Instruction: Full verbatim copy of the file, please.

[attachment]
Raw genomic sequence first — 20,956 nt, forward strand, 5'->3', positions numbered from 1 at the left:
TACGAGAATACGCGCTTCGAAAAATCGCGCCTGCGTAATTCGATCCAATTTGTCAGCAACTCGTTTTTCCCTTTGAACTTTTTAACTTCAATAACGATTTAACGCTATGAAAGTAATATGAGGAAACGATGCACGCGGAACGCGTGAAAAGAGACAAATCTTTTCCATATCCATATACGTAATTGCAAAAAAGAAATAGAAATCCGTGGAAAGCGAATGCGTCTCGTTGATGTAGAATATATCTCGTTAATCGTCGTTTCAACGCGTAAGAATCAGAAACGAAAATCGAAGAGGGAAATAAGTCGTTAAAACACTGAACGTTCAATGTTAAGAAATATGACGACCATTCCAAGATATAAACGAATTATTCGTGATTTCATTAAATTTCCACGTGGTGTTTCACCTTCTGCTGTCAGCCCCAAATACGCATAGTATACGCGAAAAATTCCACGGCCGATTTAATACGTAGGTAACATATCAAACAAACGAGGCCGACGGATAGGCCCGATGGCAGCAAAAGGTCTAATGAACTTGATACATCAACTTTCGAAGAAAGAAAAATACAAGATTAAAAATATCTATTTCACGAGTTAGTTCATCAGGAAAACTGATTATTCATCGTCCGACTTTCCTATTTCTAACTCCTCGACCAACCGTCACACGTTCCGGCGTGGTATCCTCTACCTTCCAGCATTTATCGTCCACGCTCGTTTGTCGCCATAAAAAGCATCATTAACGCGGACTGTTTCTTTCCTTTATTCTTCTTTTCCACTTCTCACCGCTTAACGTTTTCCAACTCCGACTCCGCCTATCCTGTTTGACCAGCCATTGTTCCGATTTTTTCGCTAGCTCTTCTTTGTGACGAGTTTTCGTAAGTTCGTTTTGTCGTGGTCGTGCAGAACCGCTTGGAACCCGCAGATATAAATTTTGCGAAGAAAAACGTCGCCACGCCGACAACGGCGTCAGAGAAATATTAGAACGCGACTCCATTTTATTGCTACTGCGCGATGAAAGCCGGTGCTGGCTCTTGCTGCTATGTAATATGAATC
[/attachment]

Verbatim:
Raw genomic sequence first — 20,956 nt, forward strand, 5'->3', positions numbered from 1 at the left:
TACGAGAATACGCGCTTCGAAAAATCGCGCCTGCGTAATTCGATCCAATTTGTCAGCAACTCGTTTTTCCCTTTGAACTTTTTAACTTCAATAACGATTTAACGCTATGAAAGTAATATGAGGAAACGATGCACGCGGAACGCGTGAAAAGAGACAAATCTTTTCCATATCCATATACGTAATTGCAAAAAAGAAATAGAAATCCGTGGAAAGCGAATGCGTCTCGTTGATGTAGAATATATCTCGTTAATCGTCGTTTCAACGCGTAAGAATCAGAAACGAAAATCGAAGAGGGAAATAAGTCGTTAAAACACTGAACGTTCAATGTTAAGAAATATGACGACCATTCCAAGATATAAACGAATTATTCGTGATTTCATTAAATTTCCACGTGGTGTTTCACCTTCTGCTGTCAGCCCCAAATACGCATAGTATACGCGAAAAATTCCACGGCCGATTTAATACGTAGGTAACATATCAAACAAACGAGGCCGACGGATAGGCCCGATGGCAGCAAAAGGTCTAATGAACTTGATACATCAACTTTCGAAGAAAGAAAAATACAAGATTAAAAATATCTATTTCACGAGTTAGTTCATCAGGAAAACTGATTATTCATCGTCCGACTTTCCTATTTCTAACTCCTCGACCAACCGTCACACGTTCCGGCGTGGTATCCTCTACCTTCCAGCATTTATCGTCCACGCTCGTTTGTCGCCATAAAAAGCATCATTAACGCGGACTGTTTCTTTCCTTTATTCTTCTTTTCCACTTCTCACCGCTTAACGTTTTCCAACTCCGACTCCGCCTATCCTGTTTGACCAGCCATTGTTCCGATTTTTTCGCTAGCTCTTCTTTGTGACGAGTTTTCGTAAGTTCGTTTTGTCGTGGTCGTGCAGAACCGCTTGGAACCCGCAGATATAAATTTTGCGAAGAAAAACGTCGCCACGCCGACAACGGCGTCAGAGAAATATTAGAACGCGACTCCATTTTATTGCTACTGCGCGATGAAAGCCGGTGCTGGCTCTTGCTGCTATGTAATATGAATC